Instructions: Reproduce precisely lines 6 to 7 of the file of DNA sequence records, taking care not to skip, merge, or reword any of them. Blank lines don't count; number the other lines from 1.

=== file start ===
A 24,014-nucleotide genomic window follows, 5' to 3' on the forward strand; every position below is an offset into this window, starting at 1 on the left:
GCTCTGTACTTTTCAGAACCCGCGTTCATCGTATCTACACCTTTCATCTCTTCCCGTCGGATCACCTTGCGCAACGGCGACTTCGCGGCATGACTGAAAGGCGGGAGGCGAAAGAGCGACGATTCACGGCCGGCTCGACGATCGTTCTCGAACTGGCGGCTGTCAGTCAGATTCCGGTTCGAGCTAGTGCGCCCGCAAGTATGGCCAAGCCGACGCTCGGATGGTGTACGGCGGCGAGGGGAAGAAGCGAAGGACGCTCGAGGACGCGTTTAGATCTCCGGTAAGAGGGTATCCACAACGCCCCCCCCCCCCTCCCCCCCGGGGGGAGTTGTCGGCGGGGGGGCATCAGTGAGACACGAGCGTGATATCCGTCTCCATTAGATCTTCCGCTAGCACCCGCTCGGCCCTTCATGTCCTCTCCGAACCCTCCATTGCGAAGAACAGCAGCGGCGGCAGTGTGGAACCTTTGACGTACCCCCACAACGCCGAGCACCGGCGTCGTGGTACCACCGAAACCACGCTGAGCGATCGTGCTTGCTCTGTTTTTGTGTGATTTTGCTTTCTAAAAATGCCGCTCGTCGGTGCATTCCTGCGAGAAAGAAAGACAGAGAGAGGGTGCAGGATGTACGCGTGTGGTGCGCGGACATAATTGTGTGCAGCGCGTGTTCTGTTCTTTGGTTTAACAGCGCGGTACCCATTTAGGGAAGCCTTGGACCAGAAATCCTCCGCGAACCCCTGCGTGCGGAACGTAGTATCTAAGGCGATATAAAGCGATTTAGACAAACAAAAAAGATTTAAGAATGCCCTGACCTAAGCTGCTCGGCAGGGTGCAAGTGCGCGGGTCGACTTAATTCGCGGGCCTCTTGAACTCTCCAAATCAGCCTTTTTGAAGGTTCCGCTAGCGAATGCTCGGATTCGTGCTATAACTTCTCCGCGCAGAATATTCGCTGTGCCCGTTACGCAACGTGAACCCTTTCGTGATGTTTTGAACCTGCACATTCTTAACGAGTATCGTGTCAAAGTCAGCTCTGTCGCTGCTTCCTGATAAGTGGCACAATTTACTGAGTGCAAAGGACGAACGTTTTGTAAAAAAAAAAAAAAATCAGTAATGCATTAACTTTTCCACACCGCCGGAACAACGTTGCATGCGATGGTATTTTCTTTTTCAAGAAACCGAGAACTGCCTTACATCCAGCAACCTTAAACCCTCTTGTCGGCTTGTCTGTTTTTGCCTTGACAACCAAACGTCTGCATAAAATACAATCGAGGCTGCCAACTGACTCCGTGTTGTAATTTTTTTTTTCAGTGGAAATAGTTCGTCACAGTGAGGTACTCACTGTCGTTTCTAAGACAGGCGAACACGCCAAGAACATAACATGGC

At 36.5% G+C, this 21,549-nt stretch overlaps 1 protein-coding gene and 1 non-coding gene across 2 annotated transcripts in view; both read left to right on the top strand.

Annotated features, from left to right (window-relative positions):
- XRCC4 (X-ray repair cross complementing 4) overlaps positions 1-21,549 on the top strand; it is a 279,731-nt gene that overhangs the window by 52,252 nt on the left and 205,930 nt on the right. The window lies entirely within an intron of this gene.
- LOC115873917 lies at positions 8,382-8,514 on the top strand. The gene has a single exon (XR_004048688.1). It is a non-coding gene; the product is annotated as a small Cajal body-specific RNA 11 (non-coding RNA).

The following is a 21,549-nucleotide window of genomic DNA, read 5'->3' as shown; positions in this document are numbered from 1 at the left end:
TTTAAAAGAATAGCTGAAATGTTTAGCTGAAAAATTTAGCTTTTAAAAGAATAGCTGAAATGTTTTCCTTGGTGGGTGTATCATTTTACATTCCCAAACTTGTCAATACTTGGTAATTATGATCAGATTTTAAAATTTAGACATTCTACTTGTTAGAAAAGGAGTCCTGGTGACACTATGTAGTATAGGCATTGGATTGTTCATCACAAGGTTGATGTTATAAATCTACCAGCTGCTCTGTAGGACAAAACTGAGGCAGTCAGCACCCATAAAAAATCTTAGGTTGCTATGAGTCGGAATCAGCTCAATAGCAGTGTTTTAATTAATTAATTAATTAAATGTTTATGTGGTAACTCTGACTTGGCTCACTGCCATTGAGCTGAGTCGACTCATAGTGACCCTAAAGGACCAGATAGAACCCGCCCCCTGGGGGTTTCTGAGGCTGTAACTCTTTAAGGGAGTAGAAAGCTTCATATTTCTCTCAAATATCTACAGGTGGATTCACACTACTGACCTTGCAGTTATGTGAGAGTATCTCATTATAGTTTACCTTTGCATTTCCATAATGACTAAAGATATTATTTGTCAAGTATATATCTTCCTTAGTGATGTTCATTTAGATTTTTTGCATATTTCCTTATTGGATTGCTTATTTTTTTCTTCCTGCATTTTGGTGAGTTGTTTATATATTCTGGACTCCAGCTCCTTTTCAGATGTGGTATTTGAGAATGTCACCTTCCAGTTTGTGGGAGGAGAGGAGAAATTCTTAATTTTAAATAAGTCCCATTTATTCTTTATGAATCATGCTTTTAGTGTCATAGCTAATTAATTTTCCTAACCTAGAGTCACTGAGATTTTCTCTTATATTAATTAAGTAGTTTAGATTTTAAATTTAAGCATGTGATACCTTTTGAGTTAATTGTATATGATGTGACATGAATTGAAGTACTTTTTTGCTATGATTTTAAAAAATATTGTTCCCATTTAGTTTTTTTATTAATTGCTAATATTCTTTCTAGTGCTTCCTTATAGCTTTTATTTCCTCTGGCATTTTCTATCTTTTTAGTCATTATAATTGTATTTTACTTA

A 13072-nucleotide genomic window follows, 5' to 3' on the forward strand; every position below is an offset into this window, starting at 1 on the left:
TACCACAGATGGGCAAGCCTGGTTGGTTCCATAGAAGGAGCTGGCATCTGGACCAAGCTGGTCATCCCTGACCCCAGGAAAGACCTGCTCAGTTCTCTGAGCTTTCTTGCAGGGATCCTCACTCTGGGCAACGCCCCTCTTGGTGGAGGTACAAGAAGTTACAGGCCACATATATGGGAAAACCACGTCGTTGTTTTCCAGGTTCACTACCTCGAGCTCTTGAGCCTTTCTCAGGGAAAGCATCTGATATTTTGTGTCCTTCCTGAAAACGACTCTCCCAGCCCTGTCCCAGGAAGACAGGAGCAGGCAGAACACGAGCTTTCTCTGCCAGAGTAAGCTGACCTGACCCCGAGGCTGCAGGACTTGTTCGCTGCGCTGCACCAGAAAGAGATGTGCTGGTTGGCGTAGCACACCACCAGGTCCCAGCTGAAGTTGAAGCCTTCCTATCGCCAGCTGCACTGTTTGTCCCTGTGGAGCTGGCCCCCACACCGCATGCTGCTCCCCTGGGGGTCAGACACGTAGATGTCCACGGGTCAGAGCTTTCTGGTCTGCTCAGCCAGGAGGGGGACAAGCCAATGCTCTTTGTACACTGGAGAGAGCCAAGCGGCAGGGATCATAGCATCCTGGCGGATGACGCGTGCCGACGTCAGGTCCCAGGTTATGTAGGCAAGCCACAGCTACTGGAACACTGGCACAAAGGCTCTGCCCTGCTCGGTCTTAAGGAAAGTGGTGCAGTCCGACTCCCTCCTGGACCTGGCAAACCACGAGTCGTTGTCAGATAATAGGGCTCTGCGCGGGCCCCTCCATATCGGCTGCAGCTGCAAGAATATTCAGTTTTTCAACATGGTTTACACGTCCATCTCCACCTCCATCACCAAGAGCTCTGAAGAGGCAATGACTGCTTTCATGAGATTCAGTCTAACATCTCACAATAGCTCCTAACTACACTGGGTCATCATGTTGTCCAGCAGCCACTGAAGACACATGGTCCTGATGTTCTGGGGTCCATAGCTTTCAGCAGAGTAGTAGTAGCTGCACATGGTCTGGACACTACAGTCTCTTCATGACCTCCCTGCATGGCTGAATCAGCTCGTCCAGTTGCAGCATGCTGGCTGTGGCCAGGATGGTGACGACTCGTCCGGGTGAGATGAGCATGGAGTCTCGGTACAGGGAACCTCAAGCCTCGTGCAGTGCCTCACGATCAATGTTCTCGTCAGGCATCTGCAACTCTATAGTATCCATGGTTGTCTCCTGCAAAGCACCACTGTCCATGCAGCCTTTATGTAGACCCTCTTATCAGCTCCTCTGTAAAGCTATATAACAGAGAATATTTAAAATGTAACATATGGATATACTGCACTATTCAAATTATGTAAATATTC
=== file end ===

- LOC115873917 lies at positions 8,382-8,514 on the top strand. The gene has a single exon (XR_004048688.1). It is a non-coding gene; the product is annotated as a small Cajal body-specific RNA 11 (non-coding RNA).

The following is a 21,549-nucleotide window of genomic DNA, read 5'->3' as shown; positions in this document are numbered from 1 at the left end: